Claiming the Federal Adoption Tax Credit for Adoptions Finalized from 2015 to 2023

Updated September 2023

Who Is Eligible for the Adoption Tax Credit?

You can claim the federal adoption tax credit if:

  • You adopted a child (other than a stepchild) from foster care
  • You adopted internationally
  • You adopted a relative’s child
  • You adopted privately from the US (except your spouse’s child). If you were adopting from the US, you can also claim the credit for expenses for a failed or non-finalized adoption, although you need to wait until a year after you incur the expenses.

AND

  • At the time of adoption, the child was under 18 (or physically or mentally unable to take care of him or herself).

How Does My Income Affect My Benefit?

How much you will benefit from the adoption tax credit depends on your income and federal income tax liability—which is the amount you are responsible for in federal income taxes. Those who have lower incomes may not be able to use the credit and those with moderate incomes often can’t use the whole amount.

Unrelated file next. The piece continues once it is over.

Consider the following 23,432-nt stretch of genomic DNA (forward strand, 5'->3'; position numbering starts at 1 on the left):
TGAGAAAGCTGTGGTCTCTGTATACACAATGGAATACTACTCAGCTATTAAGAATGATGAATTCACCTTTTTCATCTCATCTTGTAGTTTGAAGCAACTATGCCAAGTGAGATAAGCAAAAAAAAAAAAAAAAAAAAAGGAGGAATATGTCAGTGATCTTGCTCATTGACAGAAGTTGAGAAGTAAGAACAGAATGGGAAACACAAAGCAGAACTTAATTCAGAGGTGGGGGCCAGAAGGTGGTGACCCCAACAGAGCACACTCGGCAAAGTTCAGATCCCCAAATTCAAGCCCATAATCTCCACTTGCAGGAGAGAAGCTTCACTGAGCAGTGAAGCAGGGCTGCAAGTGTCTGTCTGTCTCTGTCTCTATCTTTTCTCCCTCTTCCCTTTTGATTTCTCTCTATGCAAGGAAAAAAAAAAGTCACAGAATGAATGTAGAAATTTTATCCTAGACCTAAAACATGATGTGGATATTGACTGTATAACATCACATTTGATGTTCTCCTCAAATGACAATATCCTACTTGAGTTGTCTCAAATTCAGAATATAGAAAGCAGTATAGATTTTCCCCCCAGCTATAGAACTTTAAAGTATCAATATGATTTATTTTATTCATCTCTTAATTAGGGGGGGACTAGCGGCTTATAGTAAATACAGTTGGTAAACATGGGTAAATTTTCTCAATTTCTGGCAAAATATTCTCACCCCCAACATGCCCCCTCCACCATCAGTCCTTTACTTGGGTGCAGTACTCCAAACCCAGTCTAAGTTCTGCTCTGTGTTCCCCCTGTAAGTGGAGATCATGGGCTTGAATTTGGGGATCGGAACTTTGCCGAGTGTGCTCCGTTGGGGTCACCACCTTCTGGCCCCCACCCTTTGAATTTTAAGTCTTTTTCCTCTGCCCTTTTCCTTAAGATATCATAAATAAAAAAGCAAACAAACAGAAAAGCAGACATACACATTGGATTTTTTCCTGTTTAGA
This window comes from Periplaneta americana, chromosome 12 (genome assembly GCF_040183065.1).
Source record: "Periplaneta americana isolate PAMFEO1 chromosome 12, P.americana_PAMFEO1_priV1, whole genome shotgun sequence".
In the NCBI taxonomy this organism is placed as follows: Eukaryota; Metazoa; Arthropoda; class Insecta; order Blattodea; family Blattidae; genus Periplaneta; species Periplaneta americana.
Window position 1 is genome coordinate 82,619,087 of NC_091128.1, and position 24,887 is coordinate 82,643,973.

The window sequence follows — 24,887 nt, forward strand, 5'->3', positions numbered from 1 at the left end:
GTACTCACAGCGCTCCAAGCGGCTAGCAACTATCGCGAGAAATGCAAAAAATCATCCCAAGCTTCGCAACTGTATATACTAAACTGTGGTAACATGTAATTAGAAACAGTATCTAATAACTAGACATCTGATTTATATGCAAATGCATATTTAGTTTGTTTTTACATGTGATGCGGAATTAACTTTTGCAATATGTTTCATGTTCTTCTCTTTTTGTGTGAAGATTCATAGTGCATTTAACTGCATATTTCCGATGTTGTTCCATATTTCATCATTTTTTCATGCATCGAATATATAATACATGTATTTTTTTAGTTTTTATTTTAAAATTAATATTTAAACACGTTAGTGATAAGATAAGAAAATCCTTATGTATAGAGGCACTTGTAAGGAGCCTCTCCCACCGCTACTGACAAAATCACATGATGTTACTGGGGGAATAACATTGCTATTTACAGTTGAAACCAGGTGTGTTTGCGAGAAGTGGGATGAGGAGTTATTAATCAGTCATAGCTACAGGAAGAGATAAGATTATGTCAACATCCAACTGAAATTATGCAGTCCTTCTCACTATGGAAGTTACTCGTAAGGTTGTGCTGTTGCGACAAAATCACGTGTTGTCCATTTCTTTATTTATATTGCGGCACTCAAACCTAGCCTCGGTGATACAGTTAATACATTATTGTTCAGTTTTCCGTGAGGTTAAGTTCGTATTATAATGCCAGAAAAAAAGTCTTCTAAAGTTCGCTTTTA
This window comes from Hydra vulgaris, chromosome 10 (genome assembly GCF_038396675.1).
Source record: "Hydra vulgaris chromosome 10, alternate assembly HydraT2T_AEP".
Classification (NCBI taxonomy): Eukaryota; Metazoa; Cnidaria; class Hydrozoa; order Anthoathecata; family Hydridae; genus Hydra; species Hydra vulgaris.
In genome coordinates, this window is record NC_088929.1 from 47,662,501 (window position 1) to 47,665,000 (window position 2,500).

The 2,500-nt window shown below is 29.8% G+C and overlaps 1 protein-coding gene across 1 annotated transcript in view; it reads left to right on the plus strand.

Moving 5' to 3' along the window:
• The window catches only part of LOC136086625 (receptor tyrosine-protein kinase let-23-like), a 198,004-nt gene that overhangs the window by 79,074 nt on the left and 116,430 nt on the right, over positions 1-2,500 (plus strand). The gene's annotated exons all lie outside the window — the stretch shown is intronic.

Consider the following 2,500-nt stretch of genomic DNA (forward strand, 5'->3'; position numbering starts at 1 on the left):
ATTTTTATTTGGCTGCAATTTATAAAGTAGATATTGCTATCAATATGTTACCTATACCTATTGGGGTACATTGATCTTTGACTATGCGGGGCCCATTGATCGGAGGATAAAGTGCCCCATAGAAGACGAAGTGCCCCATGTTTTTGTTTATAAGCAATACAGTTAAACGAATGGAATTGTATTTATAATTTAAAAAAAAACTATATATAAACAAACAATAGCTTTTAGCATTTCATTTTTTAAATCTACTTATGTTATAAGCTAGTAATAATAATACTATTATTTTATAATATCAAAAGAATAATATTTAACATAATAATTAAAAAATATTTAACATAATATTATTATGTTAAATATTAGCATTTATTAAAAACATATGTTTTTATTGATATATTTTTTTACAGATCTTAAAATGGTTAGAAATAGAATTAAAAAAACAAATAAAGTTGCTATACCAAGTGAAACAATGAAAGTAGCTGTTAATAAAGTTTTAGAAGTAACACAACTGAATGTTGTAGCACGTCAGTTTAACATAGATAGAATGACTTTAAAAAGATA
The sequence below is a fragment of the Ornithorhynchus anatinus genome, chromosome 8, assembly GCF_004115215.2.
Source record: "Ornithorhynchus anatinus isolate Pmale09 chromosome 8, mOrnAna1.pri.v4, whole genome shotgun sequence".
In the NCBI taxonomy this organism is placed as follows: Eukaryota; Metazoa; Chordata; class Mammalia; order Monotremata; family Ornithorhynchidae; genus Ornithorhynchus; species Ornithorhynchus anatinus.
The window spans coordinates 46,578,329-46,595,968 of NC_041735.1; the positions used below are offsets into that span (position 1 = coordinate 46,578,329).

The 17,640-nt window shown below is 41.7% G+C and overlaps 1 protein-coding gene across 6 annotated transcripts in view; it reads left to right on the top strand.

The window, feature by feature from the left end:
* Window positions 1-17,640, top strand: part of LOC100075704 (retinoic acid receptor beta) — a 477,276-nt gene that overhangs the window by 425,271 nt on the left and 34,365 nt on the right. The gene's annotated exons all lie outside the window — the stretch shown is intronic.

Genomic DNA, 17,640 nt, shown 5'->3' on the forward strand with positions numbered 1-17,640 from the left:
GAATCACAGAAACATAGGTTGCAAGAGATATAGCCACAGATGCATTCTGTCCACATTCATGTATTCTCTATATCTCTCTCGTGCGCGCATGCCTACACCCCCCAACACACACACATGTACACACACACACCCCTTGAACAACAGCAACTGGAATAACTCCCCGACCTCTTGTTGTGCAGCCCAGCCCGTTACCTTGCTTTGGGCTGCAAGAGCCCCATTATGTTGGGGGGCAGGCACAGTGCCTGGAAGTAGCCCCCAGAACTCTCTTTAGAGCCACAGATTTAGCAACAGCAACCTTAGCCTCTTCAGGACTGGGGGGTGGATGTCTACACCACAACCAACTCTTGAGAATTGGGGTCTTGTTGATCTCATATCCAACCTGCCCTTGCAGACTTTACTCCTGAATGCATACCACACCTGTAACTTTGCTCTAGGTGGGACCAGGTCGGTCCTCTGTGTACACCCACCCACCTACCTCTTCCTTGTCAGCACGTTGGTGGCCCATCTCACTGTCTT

For those with higher incomes, the adoption tax credit phases out. For 2023, those with adjusted gross incomes above $279,230 could not claim the credit; those with incomes from $239,230 to $279,230 could claim a portion of the credit.

How Much Can I Claim?

Adoptions from Foster Care When the Children Receive Adoption Assistance

When a child adopted from US foster care receives adoption assistance (also known as adoption subsidy) it is considered a special needs adoption for the purposes of the adoption tax credit, even if the child does not have a disability. Children with disabilities who do not receive adoption assistance/adoption subsidy benefits are not considered special needs for purposes of the adoption tax credit. Some private domestic adoptions may also receive adoption assistance and therefore be considered special needs for the adoption tax credit.